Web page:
Do-Gooder Tax Tips

Part of living the kynd life is doing good, and we hope this info will be useful to those of you who contribute financially to charitable organizations. The following advice for US taxpayers comes from the scary so-and-sos Internal Revenue Service by way of the Dollar Stretcher:

Tax Information for Charitable Donors
What you should know before filing

Donors and charities should keep in mind tax laws that may affect them and their contributions:

  • Taxpayers may claim a deduction for contributions to charitable organizations only if they itemize deductions on Schedule A of their Form 1040 individual income tax return.
  • The public can find out whether a particular organization is qualified to receive tax-deductible contributions by calling the IRS Exempt Organizations toll-free phone number for customer assistance, 1.877.829.5500, or by checking the IRS Web site.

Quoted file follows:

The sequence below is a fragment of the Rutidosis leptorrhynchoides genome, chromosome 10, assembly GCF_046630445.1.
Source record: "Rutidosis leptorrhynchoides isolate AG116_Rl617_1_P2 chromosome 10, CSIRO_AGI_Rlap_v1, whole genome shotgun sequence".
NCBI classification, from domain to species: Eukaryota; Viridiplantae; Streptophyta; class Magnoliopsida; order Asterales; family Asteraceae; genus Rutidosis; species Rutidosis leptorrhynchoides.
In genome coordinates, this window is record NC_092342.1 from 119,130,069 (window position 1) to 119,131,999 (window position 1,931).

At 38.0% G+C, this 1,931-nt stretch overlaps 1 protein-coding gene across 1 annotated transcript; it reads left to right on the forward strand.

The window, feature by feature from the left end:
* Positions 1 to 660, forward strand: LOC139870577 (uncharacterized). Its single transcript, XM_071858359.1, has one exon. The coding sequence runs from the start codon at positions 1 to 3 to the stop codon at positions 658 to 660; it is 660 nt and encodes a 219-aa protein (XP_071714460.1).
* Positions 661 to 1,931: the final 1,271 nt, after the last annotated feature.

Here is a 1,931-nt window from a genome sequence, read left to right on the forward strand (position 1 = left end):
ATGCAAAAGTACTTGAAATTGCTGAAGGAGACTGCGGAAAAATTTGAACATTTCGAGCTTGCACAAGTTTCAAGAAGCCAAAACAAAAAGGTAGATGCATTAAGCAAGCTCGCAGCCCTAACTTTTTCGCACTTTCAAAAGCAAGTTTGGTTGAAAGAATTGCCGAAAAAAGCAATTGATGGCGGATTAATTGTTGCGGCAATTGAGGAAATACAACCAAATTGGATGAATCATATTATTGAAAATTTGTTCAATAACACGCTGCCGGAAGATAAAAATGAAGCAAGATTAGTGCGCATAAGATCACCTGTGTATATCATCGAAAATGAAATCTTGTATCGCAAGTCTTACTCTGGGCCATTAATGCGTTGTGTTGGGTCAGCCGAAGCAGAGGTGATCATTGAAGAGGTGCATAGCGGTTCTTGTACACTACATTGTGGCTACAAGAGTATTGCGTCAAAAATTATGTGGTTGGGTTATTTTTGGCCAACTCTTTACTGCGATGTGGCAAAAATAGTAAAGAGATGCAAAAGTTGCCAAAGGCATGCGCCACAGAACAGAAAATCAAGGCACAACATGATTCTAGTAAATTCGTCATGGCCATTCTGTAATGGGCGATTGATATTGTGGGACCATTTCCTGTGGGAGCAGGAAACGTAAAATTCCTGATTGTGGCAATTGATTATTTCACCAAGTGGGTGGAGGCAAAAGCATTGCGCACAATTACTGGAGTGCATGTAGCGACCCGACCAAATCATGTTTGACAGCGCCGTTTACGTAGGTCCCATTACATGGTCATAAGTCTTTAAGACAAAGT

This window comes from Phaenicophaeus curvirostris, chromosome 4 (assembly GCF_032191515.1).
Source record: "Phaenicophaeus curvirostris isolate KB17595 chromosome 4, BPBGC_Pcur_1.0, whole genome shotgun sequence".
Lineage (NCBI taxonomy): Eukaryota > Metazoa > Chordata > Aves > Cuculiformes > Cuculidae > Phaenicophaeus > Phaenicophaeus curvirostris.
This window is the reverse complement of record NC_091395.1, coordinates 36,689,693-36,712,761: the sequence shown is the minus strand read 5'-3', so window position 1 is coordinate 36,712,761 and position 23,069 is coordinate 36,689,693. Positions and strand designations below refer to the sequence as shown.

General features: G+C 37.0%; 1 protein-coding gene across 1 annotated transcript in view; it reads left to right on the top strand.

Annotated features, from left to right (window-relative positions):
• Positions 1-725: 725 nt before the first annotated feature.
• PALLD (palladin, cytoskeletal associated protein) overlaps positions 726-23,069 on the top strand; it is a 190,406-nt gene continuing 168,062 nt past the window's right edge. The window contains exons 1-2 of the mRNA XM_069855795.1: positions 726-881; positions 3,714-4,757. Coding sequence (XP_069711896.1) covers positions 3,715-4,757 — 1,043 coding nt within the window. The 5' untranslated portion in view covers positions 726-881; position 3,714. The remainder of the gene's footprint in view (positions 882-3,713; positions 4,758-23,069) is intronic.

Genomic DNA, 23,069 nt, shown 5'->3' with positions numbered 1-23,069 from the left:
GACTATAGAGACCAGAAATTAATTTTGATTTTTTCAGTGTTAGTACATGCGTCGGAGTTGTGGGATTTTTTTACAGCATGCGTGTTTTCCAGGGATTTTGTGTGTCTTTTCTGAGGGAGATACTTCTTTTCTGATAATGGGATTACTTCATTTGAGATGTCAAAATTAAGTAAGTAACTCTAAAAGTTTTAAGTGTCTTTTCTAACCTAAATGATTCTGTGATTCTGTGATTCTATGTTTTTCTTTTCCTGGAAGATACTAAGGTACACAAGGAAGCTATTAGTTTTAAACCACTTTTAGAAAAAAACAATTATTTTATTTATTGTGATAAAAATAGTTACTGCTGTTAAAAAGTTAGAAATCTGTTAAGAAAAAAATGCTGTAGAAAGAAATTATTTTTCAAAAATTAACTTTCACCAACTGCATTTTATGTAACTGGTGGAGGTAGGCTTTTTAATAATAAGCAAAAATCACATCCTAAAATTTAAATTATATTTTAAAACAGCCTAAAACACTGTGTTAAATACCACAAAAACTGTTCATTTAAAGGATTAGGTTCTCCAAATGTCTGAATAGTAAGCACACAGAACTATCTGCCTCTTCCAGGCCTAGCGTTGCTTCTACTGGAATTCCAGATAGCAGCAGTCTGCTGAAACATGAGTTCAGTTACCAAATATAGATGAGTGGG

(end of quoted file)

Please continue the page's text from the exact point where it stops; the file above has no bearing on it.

• Those who itemize deductions for contributions on their tax return must have evidence of a donation. Cancelled checks or credit card receipts offer the best evidence, but contemporaneous notes of small cash contributions are normally sufficient.
  • For each single contribution of $250 or more to a charity, the donor must obtain a written statement, acknowledging the contribution amount and a description of any goods or services provided in exchange for the contribution. Donors must have the statement when they file their return.
  • When a charitable organization receives a payment of more than $75 that is partly a contribution and partly for goods and services, it generally must give the donor a written statement. The statement must say that only the amount that is more than the goods and services received is deductible, and must include a good faith estimate of their value.
  • Contributions earmarked for specified individuals are not deductible. Persons who have evidence that contributions are being solicited for fraudulent purposes should contact their state charity official, who is often located in the attorney general’s office. Check out a list of state charity official offices and a